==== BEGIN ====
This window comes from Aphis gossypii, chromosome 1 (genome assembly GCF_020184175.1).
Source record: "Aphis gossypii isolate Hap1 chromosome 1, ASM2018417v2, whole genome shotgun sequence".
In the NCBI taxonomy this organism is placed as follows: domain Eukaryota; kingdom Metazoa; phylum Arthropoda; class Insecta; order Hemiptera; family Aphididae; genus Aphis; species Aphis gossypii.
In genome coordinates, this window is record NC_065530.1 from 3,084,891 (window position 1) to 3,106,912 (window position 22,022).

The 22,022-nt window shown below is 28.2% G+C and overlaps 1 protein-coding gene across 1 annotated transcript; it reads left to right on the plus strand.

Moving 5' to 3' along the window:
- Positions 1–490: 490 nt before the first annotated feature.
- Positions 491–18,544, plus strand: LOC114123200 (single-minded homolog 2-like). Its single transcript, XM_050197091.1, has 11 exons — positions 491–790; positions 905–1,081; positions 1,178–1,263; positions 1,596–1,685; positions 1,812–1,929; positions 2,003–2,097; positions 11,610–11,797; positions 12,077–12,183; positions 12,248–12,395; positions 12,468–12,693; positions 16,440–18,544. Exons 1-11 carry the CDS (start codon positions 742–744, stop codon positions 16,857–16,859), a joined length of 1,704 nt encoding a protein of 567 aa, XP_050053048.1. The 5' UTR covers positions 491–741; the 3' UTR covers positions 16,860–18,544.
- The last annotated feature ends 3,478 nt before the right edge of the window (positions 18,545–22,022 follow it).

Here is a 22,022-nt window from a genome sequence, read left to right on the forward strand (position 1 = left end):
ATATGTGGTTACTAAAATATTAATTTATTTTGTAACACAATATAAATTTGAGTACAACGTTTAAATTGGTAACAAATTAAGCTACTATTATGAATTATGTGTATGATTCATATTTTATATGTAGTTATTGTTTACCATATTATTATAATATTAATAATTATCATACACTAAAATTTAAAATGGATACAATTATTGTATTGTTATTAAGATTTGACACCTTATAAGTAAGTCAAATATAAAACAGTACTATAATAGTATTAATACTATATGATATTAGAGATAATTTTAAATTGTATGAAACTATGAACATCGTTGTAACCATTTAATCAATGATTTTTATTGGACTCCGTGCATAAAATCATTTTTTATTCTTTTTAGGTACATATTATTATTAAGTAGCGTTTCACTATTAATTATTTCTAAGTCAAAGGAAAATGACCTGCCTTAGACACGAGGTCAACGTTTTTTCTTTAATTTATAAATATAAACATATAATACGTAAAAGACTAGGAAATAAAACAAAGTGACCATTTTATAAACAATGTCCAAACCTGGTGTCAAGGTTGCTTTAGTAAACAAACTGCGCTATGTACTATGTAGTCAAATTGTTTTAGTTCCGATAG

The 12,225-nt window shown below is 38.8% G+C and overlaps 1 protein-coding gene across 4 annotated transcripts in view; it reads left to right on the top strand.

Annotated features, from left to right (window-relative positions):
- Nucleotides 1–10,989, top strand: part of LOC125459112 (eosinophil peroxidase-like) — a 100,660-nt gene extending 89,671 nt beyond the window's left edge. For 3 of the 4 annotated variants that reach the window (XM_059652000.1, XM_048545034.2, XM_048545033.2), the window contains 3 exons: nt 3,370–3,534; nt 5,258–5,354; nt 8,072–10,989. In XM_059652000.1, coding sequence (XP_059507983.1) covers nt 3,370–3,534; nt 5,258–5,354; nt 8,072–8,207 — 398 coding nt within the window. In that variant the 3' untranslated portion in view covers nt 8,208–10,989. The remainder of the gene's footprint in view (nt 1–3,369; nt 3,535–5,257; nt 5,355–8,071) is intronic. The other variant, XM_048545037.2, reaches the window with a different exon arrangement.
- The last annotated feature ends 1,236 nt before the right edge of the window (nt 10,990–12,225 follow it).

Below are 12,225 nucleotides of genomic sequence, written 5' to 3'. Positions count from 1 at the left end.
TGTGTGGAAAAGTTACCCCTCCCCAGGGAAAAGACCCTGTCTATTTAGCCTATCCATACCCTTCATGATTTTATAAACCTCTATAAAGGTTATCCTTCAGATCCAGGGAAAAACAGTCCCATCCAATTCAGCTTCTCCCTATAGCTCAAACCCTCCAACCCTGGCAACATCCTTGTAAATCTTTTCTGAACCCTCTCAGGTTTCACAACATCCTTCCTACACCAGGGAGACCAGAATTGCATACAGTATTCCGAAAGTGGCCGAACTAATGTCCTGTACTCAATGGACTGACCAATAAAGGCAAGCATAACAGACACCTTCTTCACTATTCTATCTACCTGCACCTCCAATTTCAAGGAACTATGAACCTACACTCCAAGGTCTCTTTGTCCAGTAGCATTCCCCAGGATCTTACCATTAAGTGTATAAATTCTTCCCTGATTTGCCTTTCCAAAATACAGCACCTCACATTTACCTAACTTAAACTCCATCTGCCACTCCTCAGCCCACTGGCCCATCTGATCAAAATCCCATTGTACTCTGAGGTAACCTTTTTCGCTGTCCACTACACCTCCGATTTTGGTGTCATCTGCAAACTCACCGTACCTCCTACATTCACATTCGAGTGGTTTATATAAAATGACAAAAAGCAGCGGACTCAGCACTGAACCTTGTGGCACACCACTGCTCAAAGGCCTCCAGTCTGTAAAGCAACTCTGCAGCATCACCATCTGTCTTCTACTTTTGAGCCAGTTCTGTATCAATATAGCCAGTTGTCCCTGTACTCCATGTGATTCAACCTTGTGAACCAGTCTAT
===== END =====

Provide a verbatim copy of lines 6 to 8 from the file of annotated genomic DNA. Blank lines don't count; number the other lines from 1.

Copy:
Moving 5' to 3' along the window:
- Positions 1–490: 490 nt before the first annotated feature.
- Positions 491–18,544, plus strand: LOC114123200 (single-minded homolog 2-like). Its single transcript, XM_050197091.1, has 11 exons — positions 491–790; positions 905–1,081; positions 1,178–1,263; positions 1,596–1,685; positions 1,812–1,929; positions 2,003–2,097; positions 11,610–11,797; positions 12,077–12,183; positions 12,248–12,395; positions 12,468–12,693; positions 16,440–18,544. Exons 1-11 carry the CDS (start codon positions 742–744, stop codon positions 16,857–16,859), a joined length of 1,704 nt encoding a protein of 567 aa, XP_050053048.1. The 5' UTR covers positions 491–741; the 3' UTR covers positions 16,860–18,544.